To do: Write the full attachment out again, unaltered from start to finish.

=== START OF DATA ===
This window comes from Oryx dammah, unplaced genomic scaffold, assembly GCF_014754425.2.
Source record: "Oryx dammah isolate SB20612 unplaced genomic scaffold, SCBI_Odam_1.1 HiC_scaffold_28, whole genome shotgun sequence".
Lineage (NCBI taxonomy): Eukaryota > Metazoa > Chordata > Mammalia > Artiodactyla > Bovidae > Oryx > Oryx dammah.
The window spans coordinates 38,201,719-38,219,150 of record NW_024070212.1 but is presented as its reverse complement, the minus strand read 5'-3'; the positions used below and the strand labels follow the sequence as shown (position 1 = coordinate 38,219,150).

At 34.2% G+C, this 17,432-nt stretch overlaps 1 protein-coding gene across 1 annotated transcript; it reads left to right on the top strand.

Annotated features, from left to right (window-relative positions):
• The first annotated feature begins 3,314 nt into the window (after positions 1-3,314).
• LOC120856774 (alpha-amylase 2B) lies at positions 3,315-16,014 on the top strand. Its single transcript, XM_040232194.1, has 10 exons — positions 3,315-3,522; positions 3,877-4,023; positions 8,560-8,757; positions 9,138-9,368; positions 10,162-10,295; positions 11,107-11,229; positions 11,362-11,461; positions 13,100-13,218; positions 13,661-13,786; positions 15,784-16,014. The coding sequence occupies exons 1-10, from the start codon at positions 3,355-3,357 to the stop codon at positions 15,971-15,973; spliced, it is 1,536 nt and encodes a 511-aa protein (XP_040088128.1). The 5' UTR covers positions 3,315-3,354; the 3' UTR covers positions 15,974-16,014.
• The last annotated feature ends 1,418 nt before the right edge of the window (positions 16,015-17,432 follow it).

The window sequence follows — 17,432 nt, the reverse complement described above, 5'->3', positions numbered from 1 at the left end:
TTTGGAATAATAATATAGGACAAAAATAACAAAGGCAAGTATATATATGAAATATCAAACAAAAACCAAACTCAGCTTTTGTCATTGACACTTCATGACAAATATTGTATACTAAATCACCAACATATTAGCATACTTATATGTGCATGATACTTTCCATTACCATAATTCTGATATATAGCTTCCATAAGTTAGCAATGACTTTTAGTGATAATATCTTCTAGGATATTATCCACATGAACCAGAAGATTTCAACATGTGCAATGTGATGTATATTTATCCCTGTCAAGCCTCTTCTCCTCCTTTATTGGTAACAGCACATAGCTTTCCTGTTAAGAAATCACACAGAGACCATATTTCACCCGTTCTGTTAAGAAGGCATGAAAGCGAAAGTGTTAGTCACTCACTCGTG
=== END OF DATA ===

This window comes from Oryx dammah, unplaced genomic scaffold, assembly GCF_014754425.2.
Source record: "Oryx dammah isolate SB20612 unplaced genomic scaffold, SCBI_Odam_1.1 HiC_scaffold_28, whole genome shotgun sequence".
Lineage (NCBI taxonomy): Eukaryota > Metazoa > Chordata > Mammalia > Artiodactyla > Bovidae > Oryx > Oryx dammah.
The window spans coordinates 38,201,719-38,219,150 of record NW_024070212.1 but is presented as its reverse complement, the minus strand read 5'-3'; the positions used below and the strand labels follow the sequence as shown (position 1 = coordinate 38,219,150).

At 34.2% G+C, this 17,432-nt stretch overlaps 1 protein-coding gene across 1 annotated transcript; it reads left to right on the top strand.

Annotated features, from left to right (window-relative positions):
• The first annotated feature begins 3,314 nt into the window (after positions 1-3,314).
• LOC120856774 (alpha-amylase 2B) lies at positions 3,315-16,014 on the top strand. Its single transcript, XM_040232194.1, has 10 exons — positions 3,315-3,522; positions 3,877-4,023; positions 8,560-8,757; positions 9,138-9,368; positions 10,162-10,295; positions 11,107-11,229; positions 11,362-11,461; positions 13,100-13,218; positions 13,661-13,786; positions 15,784-16,014. The coding sequence occupies exons 1-10, from the start codon at positions 3,355-3,357 to the stop codon at positions 15,971-15,973; spliced, it is 1,536 nt and encodes a 511-aa protein (XP_040088128.1). The 5' UTR covers positions 3,315-3,354; the 3' UTR covers positions 15,974-16,014.
• The last annotated feature ends 1,418 nt before the right edge of the window (positions 16,015-17,432 follow it).

The window sequence follows — 17,432 nt, the reverse complement described above, 5'->3', positions numbered from 1 at the left end:
TTTGGAATAATAATATAGGACAAAAATAACAAAGGCAAGTATATATATGAAATATCAAACAAAAACCAAACTCAGCTTTTGTCATTGACACTTCATGACAAATATTGTATACTAAATCACCAACATATTAGCATACTTATATGTGCATGATACTTTCCATTACCATAATTCTGATATATAGCTTCCATAAGTTAGCAATGACTTTTAGTGATAATATCTTCTAGGATATTATCCACATGAACCAGAAGATTTCAACATGTGCAATGTGATGTATATTTATCCCTGTCAAGCCTCTTCTCCTCCTTTATTGGTAACAGCACATAGCTTTCCTGTTAAGAAATCACACAGAGACCATATTTCACCCGTTCTGTTAAGAAGGCATGAAAGCGAAAGTGTTAGTCACTCACTCGTG